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The unprecedented health-care hack that may affect you

Post Reports

02-05-2024 • 26 minutos

In February, a massive cyberattack nearly brought down the entire U.S. health system. Doctors are still reeling, and many patients don’t even know their data has been exposed. Today, Dan Diamond traces what went wrong and the new scrutiny in Congress.

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Even if UnitedHealthcare isn’t your health insurer, the company has probably interacted with you or your data in some way. UnitedHealth Group is both the nation’s largest insurer and its largest employer of physicians. It owns pharmacies and home health agencies. One of its subsidiaries, Change Healthcare, processes more than 40 percent of the country’s medical claims, acting as a kind of “information superhighway,” explains the Post’s national health reporter, Dan Diamond.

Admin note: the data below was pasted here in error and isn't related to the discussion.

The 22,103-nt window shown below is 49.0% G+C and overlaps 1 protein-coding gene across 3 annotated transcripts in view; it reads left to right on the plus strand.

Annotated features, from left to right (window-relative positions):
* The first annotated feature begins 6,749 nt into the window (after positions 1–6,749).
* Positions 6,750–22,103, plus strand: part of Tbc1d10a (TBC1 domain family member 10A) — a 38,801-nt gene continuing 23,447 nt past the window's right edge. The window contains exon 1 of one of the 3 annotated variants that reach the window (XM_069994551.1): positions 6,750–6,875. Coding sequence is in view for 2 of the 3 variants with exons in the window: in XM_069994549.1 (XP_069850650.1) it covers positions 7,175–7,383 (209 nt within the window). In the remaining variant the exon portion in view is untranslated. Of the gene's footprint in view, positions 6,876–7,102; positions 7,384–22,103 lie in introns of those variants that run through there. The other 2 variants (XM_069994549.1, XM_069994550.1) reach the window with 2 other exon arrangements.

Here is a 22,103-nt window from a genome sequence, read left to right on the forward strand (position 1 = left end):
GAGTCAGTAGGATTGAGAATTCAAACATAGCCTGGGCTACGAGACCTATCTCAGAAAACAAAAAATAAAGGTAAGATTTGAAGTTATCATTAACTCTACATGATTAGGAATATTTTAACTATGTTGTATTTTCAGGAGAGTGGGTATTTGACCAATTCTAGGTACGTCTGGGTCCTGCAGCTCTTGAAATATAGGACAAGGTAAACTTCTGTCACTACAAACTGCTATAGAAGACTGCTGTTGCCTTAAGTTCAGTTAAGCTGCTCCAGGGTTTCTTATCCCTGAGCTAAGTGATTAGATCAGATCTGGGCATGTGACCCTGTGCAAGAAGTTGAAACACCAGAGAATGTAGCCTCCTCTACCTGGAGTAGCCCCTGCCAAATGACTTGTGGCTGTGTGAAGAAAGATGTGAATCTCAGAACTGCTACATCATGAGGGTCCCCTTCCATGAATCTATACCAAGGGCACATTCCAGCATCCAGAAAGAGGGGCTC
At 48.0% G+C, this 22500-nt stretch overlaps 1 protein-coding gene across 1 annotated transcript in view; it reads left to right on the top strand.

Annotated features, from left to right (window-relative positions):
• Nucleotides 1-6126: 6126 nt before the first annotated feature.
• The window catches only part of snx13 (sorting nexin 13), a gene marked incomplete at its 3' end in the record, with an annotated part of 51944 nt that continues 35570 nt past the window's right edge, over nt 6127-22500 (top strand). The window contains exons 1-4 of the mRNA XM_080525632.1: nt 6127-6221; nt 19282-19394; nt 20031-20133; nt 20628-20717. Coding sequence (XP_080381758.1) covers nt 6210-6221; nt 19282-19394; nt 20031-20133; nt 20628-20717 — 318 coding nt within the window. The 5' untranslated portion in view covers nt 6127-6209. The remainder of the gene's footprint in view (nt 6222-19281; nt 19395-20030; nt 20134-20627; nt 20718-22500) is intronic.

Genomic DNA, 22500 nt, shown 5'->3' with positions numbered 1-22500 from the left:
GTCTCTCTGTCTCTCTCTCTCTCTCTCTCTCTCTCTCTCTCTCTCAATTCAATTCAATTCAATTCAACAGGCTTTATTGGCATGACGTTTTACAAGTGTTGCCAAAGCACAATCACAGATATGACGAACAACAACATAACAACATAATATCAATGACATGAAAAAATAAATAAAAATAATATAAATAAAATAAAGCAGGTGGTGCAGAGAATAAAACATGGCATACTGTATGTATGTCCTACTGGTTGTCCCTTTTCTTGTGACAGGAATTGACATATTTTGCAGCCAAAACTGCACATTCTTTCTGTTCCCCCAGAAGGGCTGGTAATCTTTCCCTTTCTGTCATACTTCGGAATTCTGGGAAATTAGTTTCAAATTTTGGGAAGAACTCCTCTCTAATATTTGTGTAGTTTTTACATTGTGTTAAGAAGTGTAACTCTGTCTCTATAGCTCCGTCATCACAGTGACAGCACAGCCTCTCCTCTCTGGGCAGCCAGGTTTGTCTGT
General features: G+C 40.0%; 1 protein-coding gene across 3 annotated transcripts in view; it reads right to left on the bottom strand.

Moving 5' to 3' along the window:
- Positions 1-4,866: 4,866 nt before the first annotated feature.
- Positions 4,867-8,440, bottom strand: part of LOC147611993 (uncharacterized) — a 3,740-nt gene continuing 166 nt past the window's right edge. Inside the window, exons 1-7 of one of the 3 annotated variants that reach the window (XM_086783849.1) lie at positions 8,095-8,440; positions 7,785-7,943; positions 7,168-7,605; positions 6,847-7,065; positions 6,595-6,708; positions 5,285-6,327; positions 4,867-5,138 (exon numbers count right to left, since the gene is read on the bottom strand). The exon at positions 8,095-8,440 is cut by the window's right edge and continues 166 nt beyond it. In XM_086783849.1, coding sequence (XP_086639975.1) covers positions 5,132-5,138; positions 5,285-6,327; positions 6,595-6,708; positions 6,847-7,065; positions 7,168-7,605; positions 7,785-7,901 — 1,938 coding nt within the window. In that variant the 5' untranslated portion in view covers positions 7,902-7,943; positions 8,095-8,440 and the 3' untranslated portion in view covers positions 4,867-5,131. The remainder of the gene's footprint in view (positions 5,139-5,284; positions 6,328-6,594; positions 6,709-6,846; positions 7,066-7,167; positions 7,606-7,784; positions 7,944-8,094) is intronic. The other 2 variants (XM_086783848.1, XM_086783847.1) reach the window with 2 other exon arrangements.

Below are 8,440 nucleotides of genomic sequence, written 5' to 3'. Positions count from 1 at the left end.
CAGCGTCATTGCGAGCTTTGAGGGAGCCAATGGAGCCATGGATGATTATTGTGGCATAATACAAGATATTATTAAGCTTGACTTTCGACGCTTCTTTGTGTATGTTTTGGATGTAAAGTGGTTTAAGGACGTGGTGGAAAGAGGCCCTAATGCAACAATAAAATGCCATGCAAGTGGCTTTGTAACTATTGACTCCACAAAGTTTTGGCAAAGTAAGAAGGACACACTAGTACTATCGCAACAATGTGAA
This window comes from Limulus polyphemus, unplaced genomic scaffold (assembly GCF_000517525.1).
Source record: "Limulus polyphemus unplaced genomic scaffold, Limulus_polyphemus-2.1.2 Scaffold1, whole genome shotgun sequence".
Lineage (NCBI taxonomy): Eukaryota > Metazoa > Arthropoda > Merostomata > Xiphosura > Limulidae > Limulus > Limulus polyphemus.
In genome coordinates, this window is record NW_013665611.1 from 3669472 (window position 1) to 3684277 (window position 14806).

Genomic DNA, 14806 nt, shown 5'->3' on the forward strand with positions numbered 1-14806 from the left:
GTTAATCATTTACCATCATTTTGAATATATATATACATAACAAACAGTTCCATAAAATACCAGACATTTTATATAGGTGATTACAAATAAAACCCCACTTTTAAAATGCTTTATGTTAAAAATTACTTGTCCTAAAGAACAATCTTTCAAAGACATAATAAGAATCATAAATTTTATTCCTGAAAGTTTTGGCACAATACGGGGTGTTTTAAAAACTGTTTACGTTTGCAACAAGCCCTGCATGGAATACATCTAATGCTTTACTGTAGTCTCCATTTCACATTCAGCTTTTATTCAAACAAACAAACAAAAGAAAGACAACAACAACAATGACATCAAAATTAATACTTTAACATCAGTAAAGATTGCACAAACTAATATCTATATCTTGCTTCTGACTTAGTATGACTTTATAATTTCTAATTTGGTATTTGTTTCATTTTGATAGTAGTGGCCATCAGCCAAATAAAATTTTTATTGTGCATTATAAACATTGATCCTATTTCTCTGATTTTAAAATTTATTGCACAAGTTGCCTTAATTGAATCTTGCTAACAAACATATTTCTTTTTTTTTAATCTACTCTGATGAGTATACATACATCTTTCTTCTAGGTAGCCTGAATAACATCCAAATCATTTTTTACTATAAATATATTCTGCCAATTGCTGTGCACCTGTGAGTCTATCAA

In February, hackers broke into that system and led to what is being described as the largest cyberattack ever in American health care. Behind the scenes, the attack froze health payments and compromised patient information. It spread pain across doctors and hospitals nationwide, especially in rural communities. It’s still unclear how many people have been impacted, and the breach has yet to be fully resolved.

The chaos and fallout brought UnitedHealth Group’s CEO, Andrew Witty, to testify this week before Congress for the first time in more than 15 years. During separate House and Senate committee hearings, representatives grilled Witty on why basic security safeguards were lacking and, more broadly, whether UnitedHealth Group might have become too big, raising bigger questions about how U.S. health care operates.

Today’s show was produced by Elana Gordon. It was edited by Lucy Perkins and mixed by Sean Carter. Thanks also to Stephen Smith.

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